The dissolution of a 22-year-old court monitoring system has pushed Dane County judges toward the sidelines in sentencing in-home electronic supervision.
Budget cuts and overlap with the Dane County Sheriff’s Office’s post-conviction supervision ended the circuit court’s Electronic Monitoring Program on Jan. 1, though judges still have statutory authority to order home supervision.
“We used a lot of the same equipment and do a lot of the same things,” said Capt. Jeff Teuscher, Dane County Jail administrator. “So it’s really incumbent upon all of us to find efficiencies in tight budget times.”
But court officials and attorneys say the loss of the program, launched in 1989, strips away judicial input in post-conviction supervision sentencing and could make it harder for some offenders to avoid jail.
Under the Sheriff’s Custody Alternative Monitoring Program, offenders might have a tougher time getting post-conviction supervision because prior criminal history is often a roadblock to a monitoring bracelet, said Jessa Nicholson, a Madison criminal defense attorney with Nicholson Law Office LLC.
That wasn’t the case in the EMP program, Nicholson said, because judges considered the relevance of past offenses.
“A guy who got into a bar fight at 19 and had a simple battery conviction and then picks up an OWI second at 38,” Nicholson said, “probably won’t be eligible for CAMP, but he might have been for the court program.”
Teuscher said that isn’t true.
A prior record won’t automatically disqualify someone from CAMP, he said, and the program takes into account current charges, criminal history and experience with other rehabilitative programs.
“There are a number of people in the CAMP program convicted of battery and other misdemeanor crimes,” Teuscher said. “Quite frankly, I think judges here are a lot more critical of who is put out on the program than most defense attorneys.”
Still, the absence of court oversight through the program is a concern, said Dane County Circuit Court Judge William Hanrahan. Courts should be involved in matters of due process, he said, to ensure that offenders are getting the proper sentence, whether it be home supervision or jail time.
“If a person is convicted of felony nonsupport because all they do is sit on the couch and drink beer, the court could sentence that person to jail,” Hanrahan said. “But the sheriff could sentence that person to home detention, where they can sit home and drink beer.”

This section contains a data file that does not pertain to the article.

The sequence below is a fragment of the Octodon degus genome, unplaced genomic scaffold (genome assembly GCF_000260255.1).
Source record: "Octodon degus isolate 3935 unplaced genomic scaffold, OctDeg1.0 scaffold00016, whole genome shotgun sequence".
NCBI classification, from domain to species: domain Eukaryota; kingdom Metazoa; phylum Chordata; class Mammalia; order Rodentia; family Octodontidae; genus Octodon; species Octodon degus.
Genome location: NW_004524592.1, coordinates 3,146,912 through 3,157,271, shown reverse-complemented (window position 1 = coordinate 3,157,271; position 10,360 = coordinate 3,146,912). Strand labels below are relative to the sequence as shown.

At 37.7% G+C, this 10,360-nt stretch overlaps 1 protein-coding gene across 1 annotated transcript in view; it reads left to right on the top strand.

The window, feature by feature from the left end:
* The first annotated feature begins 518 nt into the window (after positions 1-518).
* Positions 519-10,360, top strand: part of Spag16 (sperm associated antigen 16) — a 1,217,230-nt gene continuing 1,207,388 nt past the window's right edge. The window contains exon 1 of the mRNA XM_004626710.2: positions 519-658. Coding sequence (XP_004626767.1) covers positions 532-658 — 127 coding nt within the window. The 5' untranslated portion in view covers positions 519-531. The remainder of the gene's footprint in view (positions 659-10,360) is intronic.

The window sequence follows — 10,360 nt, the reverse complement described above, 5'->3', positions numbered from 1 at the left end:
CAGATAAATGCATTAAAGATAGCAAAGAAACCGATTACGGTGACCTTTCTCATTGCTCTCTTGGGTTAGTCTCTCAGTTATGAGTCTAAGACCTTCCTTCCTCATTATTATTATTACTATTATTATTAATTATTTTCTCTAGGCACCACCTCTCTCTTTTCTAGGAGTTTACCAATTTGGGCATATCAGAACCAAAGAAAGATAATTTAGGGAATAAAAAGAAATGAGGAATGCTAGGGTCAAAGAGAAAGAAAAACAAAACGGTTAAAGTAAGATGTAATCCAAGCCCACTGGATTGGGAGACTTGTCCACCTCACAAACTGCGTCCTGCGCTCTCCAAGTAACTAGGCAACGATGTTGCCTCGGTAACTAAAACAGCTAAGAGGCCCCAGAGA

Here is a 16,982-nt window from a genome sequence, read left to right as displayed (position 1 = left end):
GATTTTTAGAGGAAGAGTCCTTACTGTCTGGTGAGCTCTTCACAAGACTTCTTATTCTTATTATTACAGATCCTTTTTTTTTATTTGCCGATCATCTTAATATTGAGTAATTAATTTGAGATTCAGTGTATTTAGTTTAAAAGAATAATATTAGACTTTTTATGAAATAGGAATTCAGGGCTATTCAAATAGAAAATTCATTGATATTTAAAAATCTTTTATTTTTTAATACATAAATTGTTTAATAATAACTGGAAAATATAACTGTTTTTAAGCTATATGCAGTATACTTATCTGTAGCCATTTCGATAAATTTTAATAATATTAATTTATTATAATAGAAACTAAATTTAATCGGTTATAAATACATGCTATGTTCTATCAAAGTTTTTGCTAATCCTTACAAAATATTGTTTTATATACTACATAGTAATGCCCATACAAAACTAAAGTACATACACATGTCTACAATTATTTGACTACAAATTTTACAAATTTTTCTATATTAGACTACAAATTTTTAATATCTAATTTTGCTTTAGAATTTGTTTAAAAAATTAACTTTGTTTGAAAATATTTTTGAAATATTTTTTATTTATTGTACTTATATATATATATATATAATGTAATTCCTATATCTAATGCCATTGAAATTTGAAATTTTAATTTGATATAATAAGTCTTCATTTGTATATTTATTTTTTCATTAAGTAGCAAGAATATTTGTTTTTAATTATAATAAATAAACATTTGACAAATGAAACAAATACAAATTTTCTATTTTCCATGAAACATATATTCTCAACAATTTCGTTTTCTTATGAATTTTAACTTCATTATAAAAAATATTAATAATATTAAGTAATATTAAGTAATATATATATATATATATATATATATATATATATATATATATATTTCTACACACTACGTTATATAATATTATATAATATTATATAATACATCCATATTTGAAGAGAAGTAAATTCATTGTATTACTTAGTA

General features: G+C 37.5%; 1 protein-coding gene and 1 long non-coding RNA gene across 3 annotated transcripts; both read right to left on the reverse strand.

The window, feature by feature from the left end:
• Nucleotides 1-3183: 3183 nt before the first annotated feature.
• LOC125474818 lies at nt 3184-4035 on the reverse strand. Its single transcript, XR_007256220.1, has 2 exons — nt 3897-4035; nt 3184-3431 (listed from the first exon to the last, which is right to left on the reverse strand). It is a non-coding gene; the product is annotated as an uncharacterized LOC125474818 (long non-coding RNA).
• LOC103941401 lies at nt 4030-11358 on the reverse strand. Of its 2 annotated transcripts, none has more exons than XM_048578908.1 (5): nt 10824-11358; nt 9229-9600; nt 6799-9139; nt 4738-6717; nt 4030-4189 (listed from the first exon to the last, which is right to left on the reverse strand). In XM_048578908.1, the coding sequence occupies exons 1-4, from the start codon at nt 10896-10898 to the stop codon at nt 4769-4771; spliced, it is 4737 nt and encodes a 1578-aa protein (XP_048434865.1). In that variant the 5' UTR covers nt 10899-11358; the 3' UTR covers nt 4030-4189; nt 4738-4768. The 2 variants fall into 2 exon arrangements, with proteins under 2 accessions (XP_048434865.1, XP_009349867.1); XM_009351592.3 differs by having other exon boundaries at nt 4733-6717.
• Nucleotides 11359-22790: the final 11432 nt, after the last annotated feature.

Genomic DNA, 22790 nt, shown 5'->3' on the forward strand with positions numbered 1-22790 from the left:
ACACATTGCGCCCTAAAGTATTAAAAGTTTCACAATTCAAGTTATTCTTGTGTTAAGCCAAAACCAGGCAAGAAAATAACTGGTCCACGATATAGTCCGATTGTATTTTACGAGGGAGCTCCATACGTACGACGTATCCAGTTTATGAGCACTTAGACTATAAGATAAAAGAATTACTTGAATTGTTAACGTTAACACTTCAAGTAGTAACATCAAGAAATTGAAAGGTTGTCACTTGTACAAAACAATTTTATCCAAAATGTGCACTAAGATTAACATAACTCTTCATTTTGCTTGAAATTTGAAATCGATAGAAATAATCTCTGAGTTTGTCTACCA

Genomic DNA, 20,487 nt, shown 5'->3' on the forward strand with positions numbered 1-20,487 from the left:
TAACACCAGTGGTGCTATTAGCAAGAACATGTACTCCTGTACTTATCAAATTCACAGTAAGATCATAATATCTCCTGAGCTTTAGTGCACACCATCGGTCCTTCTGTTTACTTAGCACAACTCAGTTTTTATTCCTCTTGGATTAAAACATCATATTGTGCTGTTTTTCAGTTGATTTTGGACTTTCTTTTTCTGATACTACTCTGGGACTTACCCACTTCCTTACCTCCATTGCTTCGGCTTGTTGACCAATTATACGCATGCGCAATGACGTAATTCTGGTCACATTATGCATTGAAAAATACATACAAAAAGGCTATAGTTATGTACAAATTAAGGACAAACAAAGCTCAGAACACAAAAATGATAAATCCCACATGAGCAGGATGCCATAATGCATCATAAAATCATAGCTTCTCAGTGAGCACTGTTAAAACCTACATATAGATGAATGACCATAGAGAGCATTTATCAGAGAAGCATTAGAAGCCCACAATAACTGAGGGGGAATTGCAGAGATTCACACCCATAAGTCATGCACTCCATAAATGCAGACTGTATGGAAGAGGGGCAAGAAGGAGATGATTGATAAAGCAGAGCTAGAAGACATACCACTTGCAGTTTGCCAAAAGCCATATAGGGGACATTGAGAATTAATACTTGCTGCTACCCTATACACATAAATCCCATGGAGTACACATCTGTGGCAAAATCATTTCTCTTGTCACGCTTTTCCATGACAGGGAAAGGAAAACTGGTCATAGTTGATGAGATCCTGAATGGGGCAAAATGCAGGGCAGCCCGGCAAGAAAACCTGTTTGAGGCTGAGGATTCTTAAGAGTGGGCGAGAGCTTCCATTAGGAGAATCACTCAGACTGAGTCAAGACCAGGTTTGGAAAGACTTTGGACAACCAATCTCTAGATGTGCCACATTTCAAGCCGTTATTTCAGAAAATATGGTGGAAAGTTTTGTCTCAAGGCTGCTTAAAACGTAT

Judges now sentence offenders to jail and the Sheriff’s Office decides if electronic monitoring is warranted, thereby keeping the courts “out of the loop” as to how well supervision is working, said Clerk of Courts Carlo Esqueda.
The court supervision, which ran through the clerk’s office, used a caseworker to track offenders on home monitoring and notify the courts of any violations, at which point the individual would serve the remainder of the sentence in jail.
That part-time caseworker position was eliminated at a savings of $30,550.
Teuscher acknowledged judges now must trust that the right people will be put on electronic monitoring, but he said the change doesn’t eliminate judicial discretion.
“The court,” he said, “has the full latitude to sentence however they see fit.”
The sheriff’s program, Teuscher said, provides more resources to monitor offenders on electronic supervision. The CAMP program, he said, is stricter in that is requires random home checks, something the court’s system did not do.
“It was the decision the courts made to eliminate the program due to budget cuts,” Teuscher said. “I would ask them why.”
Esqueda said the court cut the program because it did not constitute a “core judicial function.”
Another factor, he said, was the decline in home detention sentences issued by judges, a shift that coincided with the expansion of CAMP in 2008.
The caseload for EMP declined each of the past four years, from 200 in 2008 to 97 in 2011.
There are now 150 people on electronic monitoring through the Sheriff’s Office.
“When the court’s program was created there was no electronic monitoring program in the jail,” Esqueda said. “Now, many inmates are qualifying for the sheriff’s program, making ours somewhat redundant.”